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COLLEGE IS A PIVOTAL TIME OF INTELLECTUAL GROWTH, but for too many students, it’s also a time when healthy eating becomes secondary. “Many college students are away from home and managing food purchasing and meal preparation independently for the first time,” says Dr. Dena Herman, an adjunct associate professor in FSPH’s Department of Community Health Sciences who serves as faculty advisor to the Public Health Nutrition Club and director of the FSPH-based Maternal and Child Health (MCH) Nutrition Leadership Training Program, funded since 1993 by the Maternal and Child Health Bureau of the U.S. Department of Health and Human Services. “These students may lack the knowledge and skills to prepare healthy, inexpensive meals.”
Believing that food and nutrition literacy needed to be a greater part of campus life, the student-led Public Health Nutrition Club was founded in 2012 by a cohort of MCH nutrition trainees as a way for its members to help their fellow students eat better. “One of the goals of the club is to provide students with tools to prepare healthy food for themselves, even if they’re extremely busy with school or on a tight budget,” says Meghan O’Connell, a second-year MPH student who serves as vice president of the Public Health Nutrition Club and plans to pursue a career in sustainable food systems.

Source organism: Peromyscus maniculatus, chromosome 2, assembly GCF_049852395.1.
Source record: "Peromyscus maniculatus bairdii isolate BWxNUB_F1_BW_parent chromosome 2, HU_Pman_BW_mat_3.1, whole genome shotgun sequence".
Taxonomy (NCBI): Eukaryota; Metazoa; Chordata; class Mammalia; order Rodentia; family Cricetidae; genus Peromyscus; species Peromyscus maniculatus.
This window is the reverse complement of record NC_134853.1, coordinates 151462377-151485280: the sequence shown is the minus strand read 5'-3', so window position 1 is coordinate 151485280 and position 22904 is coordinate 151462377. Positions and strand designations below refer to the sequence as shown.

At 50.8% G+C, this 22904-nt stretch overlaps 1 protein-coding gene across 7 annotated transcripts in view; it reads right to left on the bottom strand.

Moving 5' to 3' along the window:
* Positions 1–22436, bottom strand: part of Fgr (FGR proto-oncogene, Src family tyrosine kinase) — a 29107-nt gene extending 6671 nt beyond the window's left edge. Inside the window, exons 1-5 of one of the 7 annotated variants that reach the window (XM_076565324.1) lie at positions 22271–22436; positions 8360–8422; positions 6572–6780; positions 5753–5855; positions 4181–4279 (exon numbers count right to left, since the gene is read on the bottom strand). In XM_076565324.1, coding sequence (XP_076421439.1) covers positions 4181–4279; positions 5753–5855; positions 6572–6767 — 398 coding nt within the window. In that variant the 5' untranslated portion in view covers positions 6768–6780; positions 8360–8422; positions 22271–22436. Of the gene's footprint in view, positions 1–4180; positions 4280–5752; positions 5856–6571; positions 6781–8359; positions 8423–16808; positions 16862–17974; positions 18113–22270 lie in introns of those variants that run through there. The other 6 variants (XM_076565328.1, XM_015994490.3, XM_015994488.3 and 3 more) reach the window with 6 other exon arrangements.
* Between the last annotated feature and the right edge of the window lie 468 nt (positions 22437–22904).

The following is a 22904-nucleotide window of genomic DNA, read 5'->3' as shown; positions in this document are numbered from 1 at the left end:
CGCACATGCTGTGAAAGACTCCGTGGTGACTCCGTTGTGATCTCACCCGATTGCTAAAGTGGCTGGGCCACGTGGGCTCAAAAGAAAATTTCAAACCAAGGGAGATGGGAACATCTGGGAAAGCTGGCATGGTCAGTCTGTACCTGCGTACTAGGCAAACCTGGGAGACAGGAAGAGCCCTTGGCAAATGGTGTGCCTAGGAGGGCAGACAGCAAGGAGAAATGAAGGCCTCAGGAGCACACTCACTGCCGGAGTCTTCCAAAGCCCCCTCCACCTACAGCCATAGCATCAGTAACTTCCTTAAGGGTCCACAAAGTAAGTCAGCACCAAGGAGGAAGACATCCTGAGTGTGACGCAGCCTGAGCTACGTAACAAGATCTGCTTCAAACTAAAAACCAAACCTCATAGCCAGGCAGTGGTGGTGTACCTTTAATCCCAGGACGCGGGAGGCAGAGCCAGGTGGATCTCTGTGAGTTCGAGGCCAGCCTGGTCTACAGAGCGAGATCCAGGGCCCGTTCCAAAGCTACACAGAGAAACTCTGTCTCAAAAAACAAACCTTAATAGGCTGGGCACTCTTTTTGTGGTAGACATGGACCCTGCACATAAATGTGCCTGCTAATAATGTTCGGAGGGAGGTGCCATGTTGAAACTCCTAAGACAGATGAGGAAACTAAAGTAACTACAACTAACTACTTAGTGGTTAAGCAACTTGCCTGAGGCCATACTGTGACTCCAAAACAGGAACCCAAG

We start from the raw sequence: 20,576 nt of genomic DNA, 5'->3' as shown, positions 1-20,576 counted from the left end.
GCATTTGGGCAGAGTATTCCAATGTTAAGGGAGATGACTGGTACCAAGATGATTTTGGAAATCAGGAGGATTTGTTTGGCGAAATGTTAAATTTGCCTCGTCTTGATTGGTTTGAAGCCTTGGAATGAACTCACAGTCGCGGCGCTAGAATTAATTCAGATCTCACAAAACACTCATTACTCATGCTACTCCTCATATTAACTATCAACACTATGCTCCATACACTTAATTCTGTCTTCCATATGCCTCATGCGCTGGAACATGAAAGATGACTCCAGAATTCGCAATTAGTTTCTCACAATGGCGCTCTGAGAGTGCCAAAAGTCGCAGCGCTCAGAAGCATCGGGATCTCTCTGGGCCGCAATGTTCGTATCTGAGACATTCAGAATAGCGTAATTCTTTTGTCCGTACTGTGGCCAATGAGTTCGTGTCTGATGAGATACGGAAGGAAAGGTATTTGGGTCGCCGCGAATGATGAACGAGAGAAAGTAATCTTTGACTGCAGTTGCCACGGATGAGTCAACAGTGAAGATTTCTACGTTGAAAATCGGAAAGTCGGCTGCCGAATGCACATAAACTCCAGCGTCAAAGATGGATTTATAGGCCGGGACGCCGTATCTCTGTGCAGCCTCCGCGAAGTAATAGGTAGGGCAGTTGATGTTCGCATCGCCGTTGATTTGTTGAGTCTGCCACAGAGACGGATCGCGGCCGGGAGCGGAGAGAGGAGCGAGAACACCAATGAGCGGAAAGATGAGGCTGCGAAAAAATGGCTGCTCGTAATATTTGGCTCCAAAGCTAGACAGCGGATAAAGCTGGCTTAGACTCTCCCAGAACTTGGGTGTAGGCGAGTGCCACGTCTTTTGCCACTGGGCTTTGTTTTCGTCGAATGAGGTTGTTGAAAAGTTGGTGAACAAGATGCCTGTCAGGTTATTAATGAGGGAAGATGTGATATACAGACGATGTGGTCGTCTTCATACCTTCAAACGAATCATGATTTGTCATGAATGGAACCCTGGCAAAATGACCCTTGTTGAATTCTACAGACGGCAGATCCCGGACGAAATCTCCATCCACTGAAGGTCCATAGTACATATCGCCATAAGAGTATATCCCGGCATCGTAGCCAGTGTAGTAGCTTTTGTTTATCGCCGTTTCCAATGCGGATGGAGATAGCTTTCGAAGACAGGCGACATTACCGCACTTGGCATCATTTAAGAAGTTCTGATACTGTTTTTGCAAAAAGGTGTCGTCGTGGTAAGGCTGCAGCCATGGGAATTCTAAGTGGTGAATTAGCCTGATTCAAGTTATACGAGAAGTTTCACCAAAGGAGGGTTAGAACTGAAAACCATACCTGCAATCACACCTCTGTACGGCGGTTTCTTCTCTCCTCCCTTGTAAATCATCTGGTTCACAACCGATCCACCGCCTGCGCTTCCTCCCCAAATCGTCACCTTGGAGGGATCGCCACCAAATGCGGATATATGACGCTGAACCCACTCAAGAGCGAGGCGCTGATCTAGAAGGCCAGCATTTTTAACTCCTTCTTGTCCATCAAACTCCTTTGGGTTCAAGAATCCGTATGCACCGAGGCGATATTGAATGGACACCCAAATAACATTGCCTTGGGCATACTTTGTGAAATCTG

In addition to advocating for nutrition issues and raising awareness through a monthly seminar series addressing public health nutrition and policy topics, the club has begun offering students Community Supported Agriculture (CSA) boxes filled with fresh, locally grown organic fruits and vegetables at an affordable price. The club also emphasizes improving student food literacy through quarterly cooking demonstrations at various campus locations in partnership with local farmers markets and other student organizations, supported in part by funding from the UCLA Healthy Campus Initiative. Through the demonstrations, the Public Health Nutrition Club teaches easy-to-prepare, healthy recipes utilizing accessible and inexpensive seasonal ingredients. “By making shopping and cooking simpler and less expensive for students,” O’Connell says, “we are not only aiding students in eating healthier, but building links between the campus community and local farmers that will help build a more sustainable food system at UCLA.”